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Alcoholic Family in Recovery: a Developmental Model

by Stephanie Brown and Virginia Lewis Guilford Publications
Pub Date:
08/2002
ISBN:
9781572308343
Format:
Pbk 318 pages
Price:
AU$78.00 NZ$80.00
Product Status: Available in Approx 14 days
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Stephanie Brown, PhD, Director, Addictions Institute, Menlo Park, CA: Codirector, Family Recovery Project, Mental Research Institute, Palo Alto, CA Virginia Lewis, PhD, Senior Research Fellow and Codirector, Family Recovery Project, Mental Research Institute Most treatments for alcoholism have focused on abstinence as their final goal and emphasize brief interventions with the addicted individual. But family relationships change dramatically when the alcoholic stops drinking--in fact, stress, turmoil, and uncertainty are the norm. This volume details how to help families regroup after abstinence, ride out periods of emotional upheaval, and find their way to establishing a more stable, yet flexible, family system. Using a compelling case-study format to illustrate the process of change, the book presents the moving personal experiences of families at different stages of the recovery process. Expanding the therapist's role to include psychoeducation and supportive counseling, the authors provide pointers for assessment at key stages of recovery and guide clinicians through bringing about lasting change. CONTENTS: I. Introduction 1. What Happens When the Drinking Stops? 2. The Developmental Process of Recovery II. Stories of Families in Recovery 3. Transition and Early Recovery: The Corwins and the Turners 4. From Early Recovery to Ongoing Recovery: The Hendersons and the Warners III. A Framework for Assessment 5. Assessing Family Functioning: Domains of Experience 6. Stages of Recovery: Drinking, Transition, Early Recovery, and Ongoing Recovery 7. Factors That Influence Recovery IV. A Developmental Model of Family Recovery 8. The Drinking Stage 9. Transition for Couples and Families 10. Early Recovery for Couples and Families 11. Ongoing Recovery for Couples and Families Epilogue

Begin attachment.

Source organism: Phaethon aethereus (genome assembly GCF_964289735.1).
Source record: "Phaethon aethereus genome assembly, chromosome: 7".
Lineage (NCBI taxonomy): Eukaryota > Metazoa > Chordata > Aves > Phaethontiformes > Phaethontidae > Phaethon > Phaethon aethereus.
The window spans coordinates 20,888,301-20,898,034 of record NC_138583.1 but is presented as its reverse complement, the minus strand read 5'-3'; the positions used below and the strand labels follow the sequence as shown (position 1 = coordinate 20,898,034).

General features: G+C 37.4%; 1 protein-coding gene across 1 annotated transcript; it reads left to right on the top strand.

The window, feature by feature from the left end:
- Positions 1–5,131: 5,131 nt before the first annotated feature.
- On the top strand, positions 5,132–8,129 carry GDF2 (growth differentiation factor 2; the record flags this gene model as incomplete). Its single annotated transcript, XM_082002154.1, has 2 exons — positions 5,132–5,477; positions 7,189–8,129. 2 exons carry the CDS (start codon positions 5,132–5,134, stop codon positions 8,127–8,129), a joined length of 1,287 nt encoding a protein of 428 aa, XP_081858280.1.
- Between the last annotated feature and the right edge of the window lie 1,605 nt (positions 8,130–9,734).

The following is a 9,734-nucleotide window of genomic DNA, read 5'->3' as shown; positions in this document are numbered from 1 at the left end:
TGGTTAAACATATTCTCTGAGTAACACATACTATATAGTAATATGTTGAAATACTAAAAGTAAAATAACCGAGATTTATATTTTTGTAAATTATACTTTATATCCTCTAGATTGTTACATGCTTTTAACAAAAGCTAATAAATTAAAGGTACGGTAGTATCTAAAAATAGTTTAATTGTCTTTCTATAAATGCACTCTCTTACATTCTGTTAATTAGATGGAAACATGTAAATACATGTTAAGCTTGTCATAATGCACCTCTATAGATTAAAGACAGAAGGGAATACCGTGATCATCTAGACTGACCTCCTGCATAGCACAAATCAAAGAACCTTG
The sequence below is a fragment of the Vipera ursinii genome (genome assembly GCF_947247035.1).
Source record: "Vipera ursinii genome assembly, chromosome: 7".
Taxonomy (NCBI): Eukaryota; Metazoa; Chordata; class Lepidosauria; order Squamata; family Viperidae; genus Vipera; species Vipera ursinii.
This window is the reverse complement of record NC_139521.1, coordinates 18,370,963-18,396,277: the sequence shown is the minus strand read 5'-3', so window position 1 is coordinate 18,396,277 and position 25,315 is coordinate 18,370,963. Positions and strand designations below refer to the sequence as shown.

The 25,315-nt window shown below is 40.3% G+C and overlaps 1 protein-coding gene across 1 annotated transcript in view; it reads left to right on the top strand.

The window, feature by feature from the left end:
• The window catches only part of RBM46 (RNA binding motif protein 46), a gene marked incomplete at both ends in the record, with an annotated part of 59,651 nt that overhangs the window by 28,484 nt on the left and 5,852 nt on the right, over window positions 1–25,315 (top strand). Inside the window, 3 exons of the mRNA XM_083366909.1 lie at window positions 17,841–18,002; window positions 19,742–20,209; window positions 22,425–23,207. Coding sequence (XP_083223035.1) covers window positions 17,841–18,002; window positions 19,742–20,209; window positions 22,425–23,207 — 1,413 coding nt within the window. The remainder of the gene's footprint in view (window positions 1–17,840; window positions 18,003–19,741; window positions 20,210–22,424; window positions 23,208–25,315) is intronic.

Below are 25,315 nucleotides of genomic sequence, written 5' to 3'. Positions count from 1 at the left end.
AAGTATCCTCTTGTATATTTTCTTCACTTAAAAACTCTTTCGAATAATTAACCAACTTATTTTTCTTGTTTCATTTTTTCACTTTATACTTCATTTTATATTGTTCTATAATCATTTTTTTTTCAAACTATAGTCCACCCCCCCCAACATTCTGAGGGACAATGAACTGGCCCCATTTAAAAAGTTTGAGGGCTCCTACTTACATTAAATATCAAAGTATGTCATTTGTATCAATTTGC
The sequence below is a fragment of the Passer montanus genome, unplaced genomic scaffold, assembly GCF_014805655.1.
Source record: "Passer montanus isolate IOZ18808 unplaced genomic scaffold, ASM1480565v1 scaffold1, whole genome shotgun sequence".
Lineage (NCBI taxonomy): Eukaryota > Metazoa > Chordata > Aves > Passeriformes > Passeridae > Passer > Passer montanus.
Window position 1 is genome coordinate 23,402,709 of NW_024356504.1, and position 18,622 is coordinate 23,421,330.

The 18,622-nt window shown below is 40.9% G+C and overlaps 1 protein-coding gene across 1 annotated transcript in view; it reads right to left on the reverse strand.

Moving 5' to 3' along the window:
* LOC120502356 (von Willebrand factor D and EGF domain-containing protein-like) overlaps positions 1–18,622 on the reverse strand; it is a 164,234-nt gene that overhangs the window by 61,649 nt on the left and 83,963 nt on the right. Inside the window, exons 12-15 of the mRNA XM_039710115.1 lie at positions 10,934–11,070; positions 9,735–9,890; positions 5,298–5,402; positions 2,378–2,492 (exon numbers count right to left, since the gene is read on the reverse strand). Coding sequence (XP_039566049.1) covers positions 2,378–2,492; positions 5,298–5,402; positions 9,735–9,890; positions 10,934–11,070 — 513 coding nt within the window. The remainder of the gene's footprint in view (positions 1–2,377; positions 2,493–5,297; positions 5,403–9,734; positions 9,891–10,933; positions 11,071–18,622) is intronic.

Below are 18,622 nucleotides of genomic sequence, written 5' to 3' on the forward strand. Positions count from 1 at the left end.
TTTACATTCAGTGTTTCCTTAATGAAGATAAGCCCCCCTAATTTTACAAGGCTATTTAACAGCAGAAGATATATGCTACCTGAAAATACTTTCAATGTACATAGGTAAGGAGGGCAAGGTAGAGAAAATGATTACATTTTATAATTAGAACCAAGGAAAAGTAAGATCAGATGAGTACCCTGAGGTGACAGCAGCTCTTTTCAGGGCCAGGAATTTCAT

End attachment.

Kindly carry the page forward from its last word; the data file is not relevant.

I. Introduction1. What Happens When the Drinking Stops?2. The Developmental Process of RecoveryII. Stories of Families in Recovery3. Transition and Early Recovery: The Corwins and the Turners4. From Early Recovery to Ongoing Recovery: The Hendersons and the WarnersIII. A Framework for Assessment5. Assessing Family Functioning: Domains of Experience6. Stages of Recovery: Drinking, Transition, Early Recovery, and Ongoing Recovery7. Factors That Influence RecoveryIV. A Developmental Model of Family Recovery8. The Drinking Stage9. Transition for Couples and Families10. Early Recovery for Couples and Families11. Ongoing Recovery for Couples and FamiliesEpilogue

'This user-friendly text is a valuable addition to the area of research on the multi-dimensionality of alcoholism....Useful for clinicians, researchers, students, families, and individuals.'--Criminal Justice Review Criminal Justice Review ' present a well-developed model of alcoholism recovery, refined through their many years of clinical experience with alcoholic families and adult children of alcoholics, and they illustrate its implications for therapeutic strategies with a rich variety of case histories....This very careful and comprehensive exposition of the developmental model of recovery and its application to clinical situations should be useful and instructive for therapists and clinical students.'--Addiction Addiction 'Well organized and clearly written....The strength of this book lies in the authors' stating early and often their biases and beliefs regarding alcoholism and the path of family recovery....The fact that they based this book on the findings of a research project and not just their own clinical experience is refreshing....Brown and Lewis wrote this book with therapists in mind....They clearly point out the role for therapists and the tasks at each phase of the recovery process.'--Journal of Family Psychotherapy Journal of Family Psychotherapy
Stephanie Brown, PhD, is a clinician, teacher, researcher, consultant, and author in the field of alcoholism. She founded the Alcohol Clinic at Stanford University Medical Center in 1977 and served as its director for 8 years. A Research Associate at the Mental Research Institute in Palo Alto, California, where she is Co-Director of the Family Recovery Project, Dr. Brown also maintains a private practice and directs the Addictions Institute in Menlo Park, California. Virginia Lewis, PhD, a licensed psychologist, educational psychologist, and marriage, family, and child counselor, is Co-Director of the Family Recovery Project and Senior Research Fellow at the Mental Research Institute. In addition to her full-time private practice, she gives lectures and workshops on the Family Recovery Project and is coordinating and analyzing test data for journal publications. She has coauthored and been awarded several research grants with associates at the Mental Research Institute over the past 20 years, and has lent her skills to a number of research projects.